Psychiatry Specific Guidelines

Guidance for Faculty Appointments and Promotions

Division of Psychiatry

Members of the Psychiatry Executive Committee of the Boston University School of Medicine have prepared this document to assist the promotions committee in determining the appropriate academic rank of faculty and to assist the career development of junior faculty. This document is consistent with the Guidelines for Faculty Appointments and Promotions for the School of Medicine. A complete copy of the Guidelines for Faculty Appointments and Promotions for the School of Medicine can be found at the Office of the Provost website.

The italicized paragraphs are taken from those Guidelines.

Instructor is the entry level rank for those who have recently completed their post doctoral training, residency or fellowship training. This rank is appropriate for new faculty, generally with MD, PhD or equivalent degrees, who have the potential for academic advancement. Individuals at the instructor level may be in positions of advanced training prior to leaving the institution or moving to the assistant professor rank. Instructors should focus on their career direction, develop independence in a specific area, and concentrate on scholarly productivity.

Assistant Professor rank generally requires completion of all formal training with evidence of prior scholarly activity, clear definition of career goals, and expectation of future academic career advancement. During this important career-defining phase, faculty should pay particular attention to developing areas of scholarly excellence and individual identity.

Associate Professor rank generally requires at least 3-6 years as an assistant professor, scholarly achievements, and recognition of these achievements at regional and national levels. Creation of new programs and development of an area or areas of individual identity are also important as is mentoring and training others.

Professor rank generally requires at least 5 years as an associate professor and a distinguished record of scholarship and professional accomplishment recognized at regional, national, and international levels and continued mentoring and training of others. Recognition as an authority in one’s specific area(s) of interest is essential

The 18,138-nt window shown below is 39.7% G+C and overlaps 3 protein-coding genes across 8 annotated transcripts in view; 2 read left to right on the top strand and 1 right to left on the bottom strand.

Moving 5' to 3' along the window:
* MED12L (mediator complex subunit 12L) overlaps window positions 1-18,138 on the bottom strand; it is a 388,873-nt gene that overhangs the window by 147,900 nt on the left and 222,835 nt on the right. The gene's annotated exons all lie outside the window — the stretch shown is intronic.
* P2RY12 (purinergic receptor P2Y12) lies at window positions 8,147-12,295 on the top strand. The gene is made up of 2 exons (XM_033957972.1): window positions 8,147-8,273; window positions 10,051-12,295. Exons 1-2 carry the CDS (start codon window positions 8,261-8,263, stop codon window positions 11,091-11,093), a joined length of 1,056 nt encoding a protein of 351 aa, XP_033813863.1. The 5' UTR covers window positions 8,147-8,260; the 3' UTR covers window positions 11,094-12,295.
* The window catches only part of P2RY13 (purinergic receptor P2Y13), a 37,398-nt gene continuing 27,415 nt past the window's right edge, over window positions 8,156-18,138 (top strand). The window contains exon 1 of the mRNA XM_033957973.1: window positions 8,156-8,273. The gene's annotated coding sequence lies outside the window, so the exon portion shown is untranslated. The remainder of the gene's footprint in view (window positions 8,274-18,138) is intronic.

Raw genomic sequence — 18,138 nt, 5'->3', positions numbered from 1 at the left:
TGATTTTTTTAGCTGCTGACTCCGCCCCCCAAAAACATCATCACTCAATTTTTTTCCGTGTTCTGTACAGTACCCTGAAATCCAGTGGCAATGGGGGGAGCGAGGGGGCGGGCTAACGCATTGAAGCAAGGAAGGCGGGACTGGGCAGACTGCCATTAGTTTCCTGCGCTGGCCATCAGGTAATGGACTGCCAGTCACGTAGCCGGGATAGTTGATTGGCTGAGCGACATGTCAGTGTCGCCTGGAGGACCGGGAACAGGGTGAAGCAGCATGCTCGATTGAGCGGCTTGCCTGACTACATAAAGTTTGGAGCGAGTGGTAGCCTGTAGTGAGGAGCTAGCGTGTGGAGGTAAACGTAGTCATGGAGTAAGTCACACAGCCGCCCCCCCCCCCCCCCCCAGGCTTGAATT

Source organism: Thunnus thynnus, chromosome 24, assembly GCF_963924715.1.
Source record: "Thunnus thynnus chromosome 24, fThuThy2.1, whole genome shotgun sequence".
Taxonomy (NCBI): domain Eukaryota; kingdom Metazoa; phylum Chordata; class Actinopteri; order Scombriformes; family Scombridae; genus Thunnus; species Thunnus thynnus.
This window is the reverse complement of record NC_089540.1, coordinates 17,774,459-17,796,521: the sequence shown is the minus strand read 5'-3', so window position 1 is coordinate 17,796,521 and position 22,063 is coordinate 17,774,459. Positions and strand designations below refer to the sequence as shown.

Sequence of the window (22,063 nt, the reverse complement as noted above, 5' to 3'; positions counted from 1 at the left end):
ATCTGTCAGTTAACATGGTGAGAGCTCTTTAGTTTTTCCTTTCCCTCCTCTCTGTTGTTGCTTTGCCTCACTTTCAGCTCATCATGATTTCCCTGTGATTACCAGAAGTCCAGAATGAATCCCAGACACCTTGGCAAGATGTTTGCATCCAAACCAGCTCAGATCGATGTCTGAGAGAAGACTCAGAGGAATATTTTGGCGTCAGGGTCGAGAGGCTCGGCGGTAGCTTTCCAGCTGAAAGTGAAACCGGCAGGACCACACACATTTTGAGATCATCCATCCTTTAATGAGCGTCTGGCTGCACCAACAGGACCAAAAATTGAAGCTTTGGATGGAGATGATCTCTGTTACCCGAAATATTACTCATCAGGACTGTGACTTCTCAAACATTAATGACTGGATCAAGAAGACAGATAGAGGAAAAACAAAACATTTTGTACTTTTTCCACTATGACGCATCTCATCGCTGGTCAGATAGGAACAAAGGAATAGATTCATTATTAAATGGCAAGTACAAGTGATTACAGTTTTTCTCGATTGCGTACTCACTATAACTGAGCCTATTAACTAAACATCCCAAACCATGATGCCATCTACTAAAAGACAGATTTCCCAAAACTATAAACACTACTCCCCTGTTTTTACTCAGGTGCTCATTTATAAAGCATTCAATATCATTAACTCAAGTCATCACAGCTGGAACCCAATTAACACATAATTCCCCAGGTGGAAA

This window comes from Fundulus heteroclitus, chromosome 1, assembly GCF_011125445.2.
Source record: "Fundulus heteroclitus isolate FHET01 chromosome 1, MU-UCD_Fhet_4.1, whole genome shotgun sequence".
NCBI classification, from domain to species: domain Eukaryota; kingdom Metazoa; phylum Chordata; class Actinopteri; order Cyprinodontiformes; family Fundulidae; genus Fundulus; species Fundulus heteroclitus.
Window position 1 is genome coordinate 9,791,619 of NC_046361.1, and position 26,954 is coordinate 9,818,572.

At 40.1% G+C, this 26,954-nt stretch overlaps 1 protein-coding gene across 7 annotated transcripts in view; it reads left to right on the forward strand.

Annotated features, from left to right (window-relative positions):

The Division of Psychiatry has adopted the track system with the following designations:

Clinician Educator: This track includes professionals involved in educational activities and scholarly activities that result in communication of  knowledge. Scholarship in relation to teaching includes the development of new organizational innovations, curriculum development and implementation, patient education materials and clinical reviews, and/or integration of clinical information through book chapters, editorials, oral presentations, and clinical reports.

Clinician Scientist: This track comprises faculty who are involved in clinical and educational activities as well as in focused basic science, health services, or clinical research. Individuals who choose this track are expected to have the same general goals as listed for those in the scientist track, although scholarly activities similar to those listed for clinician educator can also be taken into account for promotion.